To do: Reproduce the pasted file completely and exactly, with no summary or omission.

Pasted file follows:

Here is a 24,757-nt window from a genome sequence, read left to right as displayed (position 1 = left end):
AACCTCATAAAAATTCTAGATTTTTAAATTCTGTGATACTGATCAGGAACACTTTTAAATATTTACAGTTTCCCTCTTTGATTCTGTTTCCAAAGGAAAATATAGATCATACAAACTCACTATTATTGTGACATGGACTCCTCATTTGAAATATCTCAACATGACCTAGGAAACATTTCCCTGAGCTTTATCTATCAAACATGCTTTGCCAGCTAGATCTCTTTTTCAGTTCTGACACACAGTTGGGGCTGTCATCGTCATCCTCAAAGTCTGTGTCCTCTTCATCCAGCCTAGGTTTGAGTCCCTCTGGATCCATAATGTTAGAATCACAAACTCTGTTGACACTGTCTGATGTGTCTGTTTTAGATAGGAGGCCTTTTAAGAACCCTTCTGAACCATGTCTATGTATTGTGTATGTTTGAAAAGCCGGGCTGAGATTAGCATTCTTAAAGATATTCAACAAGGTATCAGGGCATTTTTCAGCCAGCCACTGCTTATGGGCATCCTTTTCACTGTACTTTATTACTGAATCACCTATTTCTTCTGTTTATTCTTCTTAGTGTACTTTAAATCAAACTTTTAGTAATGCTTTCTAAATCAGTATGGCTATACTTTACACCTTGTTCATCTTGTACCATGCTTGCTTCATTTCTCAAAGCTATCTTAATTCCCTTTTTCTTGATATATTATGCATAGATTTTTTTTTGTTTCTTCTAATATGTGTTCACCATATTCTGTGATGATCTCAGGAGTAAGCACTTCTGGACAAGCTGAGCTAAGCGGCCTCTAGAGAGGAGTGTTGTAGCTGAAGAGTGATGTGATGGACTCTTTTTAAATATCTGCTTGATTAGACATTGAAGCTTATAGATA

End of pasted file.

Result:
Here is a 24,757-nt window from a genome sequence, read left to right as displayed (position 1 = left end):
AACCTCATAAAAATTCTAGATTTTTAAATTCTGTGATACTGATCAGGAACACTTTTAAATATTTACAGTTTCCCTCTTTGATTCTGTTTCCAAAGGAAAATATAGATCATACAAACTCACTATTATTGTGACATGGACTCCTCATTTGAAATATCTCAACATGACCTAGGAAACATTTCCCTGAGCTTTATCTATCAAACATGCTTTGCCAGCTAGATCTCTTTTTCAGTTCTGACACACAGTTGGGGCTGTCATCGTCATCCTCAAAGTCTGTGTCCTCTTCATCCAGCCTAGGTTTGAGTCCCTCTGGATCCATAATGTTAGAATCACAAACTCTGTTGACACTGTCTGATGTGTCTGTTTTAGATAGGAGGCCTTTTAAGAACCCTTCTGAACCATGTCTATGTATTGTGTATGTTTGAAAAGCCGGGCTGAGATTAGCATTCTTAAAGATATTCAACAAGGTATCAGGGCATTTTTCAGCCAGCCACTGCTTATGGGCATCCTTTTCACTGTACTTTATTACTGAATCACCTATTTCTTCTGTTTATTCTTCTTAGTGTACTTTAAATCAAACTTTTAGTAATGCTTTCTAAATCAGTATGGCTATACTTTACACCTTGTTCATCTTGTACCATGCTTGCTTCATTTCTCAAAGCTATCTTAATTCCCTTTTTCTTGATATATTATGCATAGATTTTTTTTTGTTTCTTCTAATATGTGTTCACCATATTCTGTGATGATCTCAGGAGTAAGCACTTCTGGACAAGCTGAGCTAAGCGGCCTCTAGAGAGGAGTGTTGTAGCTGAAGAGTGATGTGATGGACTCTTTTTAAATATCTGCTTGATTAGACATTGAAGCTTATAGATA